Emergency Exit
September 4, 2018

The Proof is in the Pudding: When Domestic Violence Victims Are Forced to Substantiate Their Experiences

Women’s Advocates’ Education and Outreach Coordinator Meggie Royer writes a monthly post on topics that are relevant to the work we do as an organization.  While Women’s Advocates is supported by Grant No. A-CVS-2018-WOMADV-00013, awarded by the Office on Victims of Crime, Office of Justice Programs – the opinions, findings, and conclusions or recommendations expressed in this post are those of the author and do not necessarily reflect the views of the Department of Justice.

In a criminal case, the “burden of proof” refers to the prosecution’s responsibility to establish a defendant’s guilt beyond a reasonable doubt.

In daily life, the “burden of proof” doesn’t fall on prosecutors. It falls on victims, who are often pressured into providing, and expected to provide, “proof” beyond a reasonable doubt that they were abused. With cases of domestic violence, if the public asks or pays attention at all, often times it’s to refute, distort, and pull apart victims’ narratives in an attempt to discredit them.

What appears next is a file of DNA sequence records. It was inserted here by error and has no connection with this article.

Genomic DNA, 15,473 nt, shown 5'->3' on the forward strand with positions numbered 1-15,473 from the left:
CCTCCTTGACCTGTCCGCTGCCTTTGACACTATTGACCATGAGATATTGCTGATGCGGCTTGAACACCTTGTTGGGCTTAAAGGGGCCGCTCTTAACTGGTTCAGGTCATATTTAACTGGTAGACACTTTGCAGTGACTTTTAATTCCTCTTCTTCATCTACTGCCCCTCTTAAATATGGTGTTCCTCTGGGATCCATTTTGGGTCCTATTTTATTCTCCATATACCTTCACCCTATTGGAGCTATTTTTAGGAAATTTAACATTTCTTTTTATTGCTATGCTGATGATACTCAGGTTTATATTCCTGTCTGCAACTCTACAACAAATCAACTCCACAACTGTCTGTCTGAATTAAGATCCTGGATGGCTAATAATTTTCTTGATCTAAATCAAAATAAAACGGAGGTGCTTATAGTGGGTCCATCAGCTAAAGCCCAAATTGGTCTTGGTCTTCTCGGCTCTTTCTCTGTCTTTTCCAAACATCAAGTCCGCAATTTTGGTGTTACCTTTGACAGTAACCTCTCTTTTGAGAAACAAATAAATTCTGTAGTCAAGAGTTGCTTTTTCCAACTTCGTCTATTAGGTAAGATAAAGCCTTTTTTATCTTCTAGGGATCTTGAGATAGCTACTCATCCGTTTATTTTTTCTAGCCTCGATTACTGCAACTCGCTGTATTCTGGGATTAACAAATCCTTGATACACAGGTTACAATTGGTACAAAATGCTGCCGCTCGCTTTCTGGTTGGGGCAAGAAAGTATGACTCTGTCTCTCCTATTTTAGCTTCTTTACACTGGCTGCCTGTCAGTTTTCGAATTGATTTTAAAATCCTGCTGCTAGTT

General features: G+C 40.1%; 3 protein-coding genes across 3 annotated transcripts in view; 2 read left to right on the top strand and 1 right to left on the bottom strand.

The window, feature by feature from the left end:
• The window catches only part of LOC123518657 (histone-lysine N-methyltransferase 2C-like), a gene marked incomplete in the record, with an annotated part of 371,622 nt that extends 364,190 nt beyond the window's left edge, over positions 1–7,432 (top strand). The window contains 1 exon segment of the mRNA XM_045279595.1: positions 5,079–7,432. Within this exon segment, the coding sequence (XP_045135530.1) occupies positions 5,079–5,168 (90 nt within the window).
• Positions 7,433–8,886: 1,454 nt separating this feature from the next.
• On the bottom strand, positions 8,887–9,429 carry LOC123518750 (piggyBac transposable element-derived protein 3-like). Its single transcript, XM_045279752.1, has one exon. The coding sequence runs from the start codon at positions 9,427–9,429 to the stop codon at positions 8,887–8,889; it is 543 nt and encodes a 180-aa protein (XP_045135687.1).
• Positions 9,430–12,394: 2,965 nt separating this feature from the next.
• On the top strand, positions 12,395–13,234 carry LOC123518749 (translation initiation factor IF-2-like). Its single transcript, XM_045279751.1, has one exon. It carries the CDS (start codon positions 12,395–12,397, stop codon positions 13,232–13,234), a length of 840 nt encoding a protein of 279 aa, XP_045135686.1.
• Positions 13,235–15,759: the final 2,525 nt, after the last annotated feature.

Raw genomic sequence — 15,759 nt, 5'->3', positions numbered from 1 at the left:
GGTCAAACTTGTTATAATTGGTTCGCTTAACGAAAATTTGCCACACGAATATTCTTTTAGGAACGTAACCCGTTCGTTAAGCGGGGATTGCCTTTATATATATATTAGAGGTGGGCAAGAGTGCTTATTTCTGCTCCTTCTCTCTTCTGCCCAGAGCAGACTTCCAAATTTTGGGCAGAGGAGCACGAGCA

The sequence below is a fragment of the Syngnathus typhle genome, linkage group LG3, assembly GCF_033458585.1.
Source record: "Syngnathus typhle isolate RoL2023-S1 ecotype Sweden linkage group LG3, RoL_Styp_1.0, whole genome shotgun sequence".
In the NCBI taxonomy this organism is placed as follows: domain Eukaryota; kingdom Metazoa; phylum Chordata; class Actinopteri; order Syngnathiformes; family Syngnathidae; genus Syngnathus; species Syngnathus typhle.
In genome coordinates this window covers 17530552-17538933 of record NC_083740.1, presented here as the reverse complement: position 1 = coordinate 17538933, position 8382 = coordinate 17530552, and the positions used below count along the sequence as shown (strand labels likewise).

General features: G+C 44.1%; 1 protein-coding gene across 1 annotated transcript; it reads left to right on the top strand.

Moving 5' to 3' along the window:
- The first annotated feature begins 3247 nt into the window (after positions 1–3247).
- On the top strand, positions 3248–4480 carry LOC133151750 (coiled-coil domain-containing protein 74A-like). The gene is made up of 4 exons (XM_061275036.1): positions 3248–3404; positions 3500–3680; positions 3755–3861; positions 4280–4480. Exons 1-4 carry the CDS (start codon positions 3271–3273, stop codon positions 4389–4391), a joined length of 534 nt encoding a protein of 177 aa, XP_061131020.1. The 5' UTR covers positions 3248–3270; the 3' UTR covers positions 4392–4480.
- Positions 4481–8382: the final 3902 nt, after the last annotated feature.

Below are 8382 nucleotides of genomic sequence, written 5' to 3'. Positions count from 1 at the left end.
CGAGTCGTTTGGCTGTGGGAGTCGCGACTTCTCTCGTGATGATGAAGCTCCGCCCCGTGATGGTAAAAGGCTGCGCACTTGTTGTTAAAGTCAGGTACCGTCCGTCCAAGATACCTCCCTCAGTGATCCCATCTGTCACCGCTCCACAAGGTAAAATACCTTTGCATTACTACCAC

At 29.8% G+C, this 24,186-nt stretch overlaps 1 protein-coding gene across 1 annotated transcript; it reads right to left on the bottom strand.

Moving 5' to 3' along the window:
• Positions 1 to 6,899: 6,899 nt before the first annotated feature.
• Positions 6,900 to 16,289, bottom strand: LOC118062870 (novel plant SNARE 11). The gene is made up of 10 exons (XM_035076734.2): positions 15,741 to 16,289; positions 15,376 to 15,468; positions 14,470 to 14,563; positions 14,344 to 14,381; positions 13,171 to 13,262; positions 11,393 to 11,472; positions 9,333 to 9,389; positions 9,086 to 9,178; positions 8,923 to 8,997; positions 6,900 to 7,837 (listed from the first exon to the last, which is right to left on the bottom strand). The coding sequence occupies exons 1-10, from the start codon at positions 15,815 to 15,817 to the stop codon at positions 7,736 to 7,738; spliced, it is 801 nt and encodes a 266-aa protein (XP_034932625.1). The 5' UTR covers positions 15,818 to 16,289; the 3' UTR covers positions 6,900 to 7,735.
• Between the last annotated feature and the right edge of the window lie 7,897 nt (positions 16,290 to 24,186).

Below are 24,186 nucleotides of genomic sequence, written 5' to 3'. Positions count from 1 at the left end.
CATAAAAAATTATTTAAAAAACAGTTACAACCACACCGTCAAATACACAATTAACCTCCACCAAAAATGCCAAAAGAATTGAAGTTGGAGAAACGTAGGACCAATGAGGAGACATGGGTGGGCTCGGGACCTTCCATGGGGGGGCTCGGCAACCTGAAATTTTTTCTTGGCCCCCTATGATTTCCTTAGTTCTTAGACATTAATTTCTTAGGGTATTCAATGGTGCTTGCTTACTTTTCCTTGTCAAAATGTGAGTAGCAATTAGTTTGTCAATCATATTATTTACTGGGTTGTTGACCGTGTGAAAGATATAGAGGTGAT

In 2014, NPR interviewed a language columnist from the Boston Globe to ask about the origin of the phrase “the proof is in the pudding.” Ben Zimmer, the columnist, informed NPR that the phrase is a new twist on an old proverb, one which used to be “the proof of the pudding is in the eating.” “And what it meant was,” Zimmer said, “that you had to try out food in order to know whether it was good.”